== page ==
During the past decade, the telecoms landscape has changed dramatically. The emergence of OTT players has eroded service providers’ voice and messaging revenues, with reports suggesting that the widespread adoption of OTT messaging and VoIP services will drive losses of $386 billion for the telecoms industry between 2012-2018.
At the same time competitive mobile operators have moved to unlimited data plans, leaving larger operators with no alternative but to change and also offer unlimited packages and data-driven business models to meet the challenge.
But unlike born in the cloud OTT players such as WhatsApp and Skype, service providers have historically lacked the infrastructure and processes necessary to compete in this digital environment. To stay ahead in this new market, they must therefore completely disrupt their networks. Only by shifting functions to the cloud can they be agile enough to keep pace with OTTs and make the cost savings they need to further invest in their networks.
As a result, many operators are adopting NFV and SDN as a means of boosting efficiencies, making savings, launching services faster, and supporting a wider range of applications. These new virtualised architectures provide operators with far greater flexibility, enabling them to more cost effectively scale up and down to meet rapidly changing capacity requirements; an advantage that will only increase as the number of IoT devices surges and data demands grow.
However, virtualisation technologies add further layers of complexity to networks and present a host of new challenges that must be addressed before operators can fully unlock the benefits on offer.
Visibility into a complex environment
As they deploy new virtual network functions such as IMS and VoLTE, and infrastructure such as C-RAN and the virtual machines deployed in mobile edge computing, operators are faced with the challenge of keeping track of everything that’s happening on their newly virtualised network.
There is an essential need for visibility into this increasingly complex environment if operators are to identify and resolve problems, whether in the past, present or future. After all, given the wide range of mission-critical services that rely on the delivery of seamless connectivity, even a moment of service downtime could have serious consequences. Operators and their subscribers demand this level of connectivity too; should calls and data sessions not be successfully processed, it could lead to revenue loss and customer complaints.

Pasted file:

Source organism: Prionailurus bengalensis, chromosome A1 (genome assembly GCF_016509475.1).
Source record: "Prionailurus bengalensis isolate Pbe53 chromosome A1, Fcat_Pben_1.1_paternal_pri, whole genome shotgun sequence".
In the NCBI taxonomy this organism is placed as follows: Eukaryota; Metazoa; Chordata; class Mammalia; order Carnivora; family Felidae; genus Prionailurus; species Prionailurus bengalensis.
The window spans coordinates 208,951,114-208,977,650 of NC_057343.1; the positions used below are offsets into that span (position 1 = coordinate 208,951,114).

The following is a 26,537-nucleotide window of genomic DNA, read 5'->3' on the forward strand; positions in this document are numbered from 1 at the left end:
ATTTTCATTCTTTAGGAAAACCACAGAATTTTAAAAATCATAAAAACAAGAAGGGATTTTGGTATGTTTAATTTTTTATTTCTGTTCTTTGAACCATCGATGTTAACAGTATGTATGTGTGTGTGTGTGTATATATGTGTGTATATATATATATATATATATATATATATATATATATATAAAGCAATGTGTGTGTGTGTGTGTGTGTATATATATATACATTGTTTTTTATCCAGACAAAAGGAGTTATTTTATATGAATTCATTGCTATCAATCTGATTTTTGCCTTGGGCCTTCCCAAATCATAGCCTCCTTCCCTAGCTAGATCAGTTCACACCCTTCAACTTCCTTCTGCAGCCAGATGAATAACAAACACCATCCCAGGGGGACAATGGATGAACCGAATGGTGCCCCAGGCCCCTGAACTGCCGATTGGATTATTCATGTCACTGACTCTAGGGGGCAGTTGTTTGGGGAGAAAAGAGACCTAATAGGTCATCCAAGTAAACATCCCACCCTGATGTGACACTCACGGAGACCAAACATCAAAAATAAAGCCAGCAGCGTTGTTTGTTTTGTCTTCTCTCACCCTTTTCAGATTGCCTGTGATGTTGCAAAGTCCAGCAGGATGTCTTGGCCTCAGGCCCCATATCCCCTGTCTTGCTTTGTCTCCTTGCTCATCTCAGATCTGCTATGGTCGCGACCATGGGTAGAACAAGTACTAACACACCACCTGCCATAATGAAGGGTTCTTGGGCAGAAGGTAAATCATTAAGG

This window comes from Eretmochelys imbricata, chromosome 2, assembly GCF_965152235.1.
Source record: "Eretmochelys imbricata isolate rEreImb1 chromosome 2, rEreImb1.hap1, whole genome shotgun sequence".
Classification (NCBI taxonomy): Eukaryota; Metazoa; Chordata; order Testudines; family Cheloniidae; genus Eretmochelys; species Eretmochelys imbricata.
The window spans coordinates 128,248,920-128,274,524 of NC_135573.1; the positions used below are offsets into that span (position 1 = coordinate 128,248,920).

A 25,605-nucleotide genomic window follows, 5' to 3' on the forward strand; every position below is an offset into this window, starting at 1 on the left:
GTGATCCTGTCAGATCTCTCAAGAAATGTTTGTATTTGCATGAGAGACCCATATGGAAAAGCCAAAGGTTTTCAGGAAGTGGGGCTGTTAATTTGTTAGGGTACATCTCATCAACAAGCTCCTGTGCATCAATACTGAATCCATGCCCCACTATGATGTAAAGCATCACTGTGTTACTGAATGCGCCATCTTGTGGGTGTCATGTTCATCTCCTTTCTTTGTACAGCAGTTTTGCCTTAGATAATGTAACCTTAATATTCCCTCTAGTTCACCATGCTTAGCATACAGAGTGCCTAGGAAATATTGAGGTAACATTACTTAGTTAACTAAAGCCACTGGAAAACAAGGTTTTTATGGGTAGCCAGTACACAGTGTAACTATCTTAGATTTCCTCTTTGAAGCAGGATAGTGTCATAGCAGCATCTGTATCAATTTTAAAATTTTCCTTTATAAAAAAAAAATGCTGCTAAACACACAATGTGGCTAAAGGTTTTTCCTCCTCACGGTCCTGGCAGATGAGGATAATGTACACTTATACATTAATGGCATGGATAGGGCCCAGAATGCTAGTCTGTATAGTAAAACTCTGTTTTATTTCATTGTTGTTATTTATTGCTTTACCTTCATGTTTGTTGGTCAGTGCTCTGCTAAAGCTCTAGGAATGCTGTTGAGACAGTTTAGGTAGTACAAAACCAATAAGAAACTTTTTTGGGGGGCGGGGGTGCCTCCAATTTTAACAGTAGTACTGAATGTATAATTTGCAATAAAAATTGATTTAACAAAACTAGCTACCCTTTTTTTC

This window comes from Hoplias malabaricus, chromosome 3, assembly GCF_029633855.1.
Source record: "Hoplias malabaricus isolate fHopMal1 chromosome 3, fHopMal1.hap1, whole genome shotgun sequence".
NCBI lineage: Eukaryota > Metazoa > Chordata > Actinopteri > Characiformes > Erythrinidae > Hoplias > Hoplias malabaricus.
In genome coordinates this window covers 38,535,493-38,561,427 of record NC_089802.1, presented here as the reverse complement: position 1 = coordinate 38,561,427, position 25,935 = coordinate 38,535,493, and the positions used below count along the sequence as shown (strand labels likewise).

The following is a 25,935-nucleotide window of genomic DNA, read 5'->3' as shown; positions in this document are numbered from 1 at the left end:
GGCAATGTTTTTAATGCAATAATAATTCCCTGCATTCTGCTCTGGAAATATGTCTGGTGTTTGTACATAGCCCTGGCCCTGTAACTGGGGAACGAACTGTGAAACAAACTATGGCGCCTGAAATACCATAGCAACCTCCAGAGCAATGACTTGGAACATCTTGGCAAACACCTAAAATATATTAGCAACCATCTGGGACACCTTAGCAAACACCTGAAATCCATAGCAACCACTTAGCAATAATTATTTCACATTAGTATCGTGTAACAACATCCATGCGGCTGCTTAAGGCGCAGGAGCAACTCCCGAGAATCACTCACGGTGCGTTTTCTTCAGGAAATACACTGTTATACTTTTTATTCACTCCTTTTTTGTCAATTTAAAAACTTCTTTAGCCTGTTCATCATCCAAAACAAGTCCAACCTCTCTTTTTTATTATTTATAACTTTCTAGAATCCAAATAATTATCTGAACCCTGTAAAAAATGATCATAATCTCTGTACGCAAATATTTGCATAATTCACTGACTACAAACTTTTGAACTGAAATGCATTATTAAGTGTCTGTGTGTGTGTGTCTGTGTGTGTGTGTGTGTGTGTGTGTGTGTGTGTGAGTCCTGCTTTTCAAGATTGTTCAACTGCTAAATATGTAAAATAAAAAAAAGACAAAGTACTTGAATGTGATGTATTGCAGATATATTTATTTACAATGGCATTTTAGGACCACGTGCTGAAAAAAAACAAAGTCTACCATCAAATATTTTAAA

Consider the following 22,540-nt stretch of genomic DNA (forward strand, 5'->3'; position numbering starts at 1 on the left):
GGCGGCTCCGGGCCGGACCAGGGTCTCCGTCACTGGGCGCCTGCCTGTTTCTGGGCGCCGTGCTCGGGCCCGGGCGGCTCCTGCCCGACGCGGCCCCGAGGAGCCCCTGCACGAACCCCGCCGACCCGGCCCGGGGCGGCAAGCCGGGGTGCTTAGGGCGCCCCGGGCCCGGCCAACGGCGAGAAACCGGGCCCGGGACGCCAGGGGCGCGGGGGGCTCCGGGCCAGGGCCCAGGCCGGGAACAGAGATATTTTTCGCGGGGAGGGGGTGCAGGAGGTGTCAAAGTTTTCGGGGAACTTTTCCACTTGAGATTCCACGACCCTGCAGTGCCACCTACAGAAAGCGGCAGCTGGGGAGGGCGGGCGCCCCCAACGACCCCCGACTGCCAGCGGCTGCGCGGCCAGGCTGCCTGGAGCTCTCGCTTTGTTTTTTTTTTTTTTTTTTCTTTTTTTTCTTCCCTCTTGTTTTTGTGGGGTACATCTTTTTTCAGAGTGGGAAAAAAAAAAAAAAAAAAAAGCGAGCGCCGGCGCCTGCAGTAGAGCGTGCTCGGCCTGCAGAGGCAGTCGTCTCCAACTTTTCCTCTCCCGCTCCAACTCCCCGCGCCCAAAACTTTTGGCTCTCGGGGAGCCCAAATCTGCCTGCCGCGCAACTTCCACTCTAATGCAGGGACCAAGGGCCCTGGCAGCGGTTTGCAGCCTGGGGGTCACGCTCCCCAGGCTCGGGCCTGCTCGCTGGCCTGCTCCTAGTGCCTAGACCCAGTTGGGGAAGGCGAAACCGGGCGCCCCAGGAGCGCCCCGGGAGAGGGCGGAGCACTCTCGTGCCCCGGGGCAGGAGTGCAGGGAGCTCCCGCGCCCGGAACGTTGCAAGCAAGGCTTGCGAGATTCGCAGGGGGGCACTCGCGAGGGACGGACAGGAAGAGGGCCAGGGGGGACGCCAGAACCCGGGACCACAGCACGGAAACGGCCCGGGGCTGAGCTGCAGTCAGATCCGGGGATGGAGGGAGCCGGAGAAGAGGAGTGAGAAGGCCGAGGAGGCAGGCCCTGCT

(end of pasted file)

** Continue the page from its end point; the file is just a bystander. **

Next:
Achieving this pervasive visibility requires operators to have insight into every aspect of the traffic on their multi-level network, with the ability to see just what’s happening with every one of their subscribers.
Smart data for insight and intelligence
Operators rely on vital intelligence gleaned from the data that traverses their networks to optimise the experience of their subscribers. However, to survive in the digital world, telcos must manage this data with speed, quality, and fidelity.
The surge in the amount of data processed by service providers, for example, has made it particularly challenging to quickly and efficiently identify the appropriate information. Furthermore, in addition to its sheer volume, the data is both structured and unstructured, and comes from both internal and external sources.
To overcome these challenges, forward-thinking operators are now employing smart data which, by being prepared and organised at the source, is ready and optimised for fast, high-quality analytics. Extracting the important information from all the IP data that crosses the network, in real time, smart data provides operators with the actionable intelligence they need to identify issues and optimise their infrastructure in line with traffic demands. What’s more, when used with virtualised instrumentation pervasively deployed throughout the network, smart data can be particularly cost-effective.
In addition, smart data is network, vendor, service and device agnostic, and supports all technologies and standards, which is especially helpful at a time when different service providers are taking different approaches to the introduction of virtual network functions, and backing different low- power WAN technologies for the burgeoning Internet of Things.
In the face of tough competition, operators have recognised the disruptive potential for virtualisation to transform their networks, drive cost efficiencies, and empower new services. Only through the use of smart data will they gain the visibility and insight they need into every aspect of their network that will enable them to successfully deploy the virtualisation strategies required for a digital transformation. Then, along with the ability to simultaneously see, secure and optimise their networks, service providers can begin to claim back ground from OTTs.
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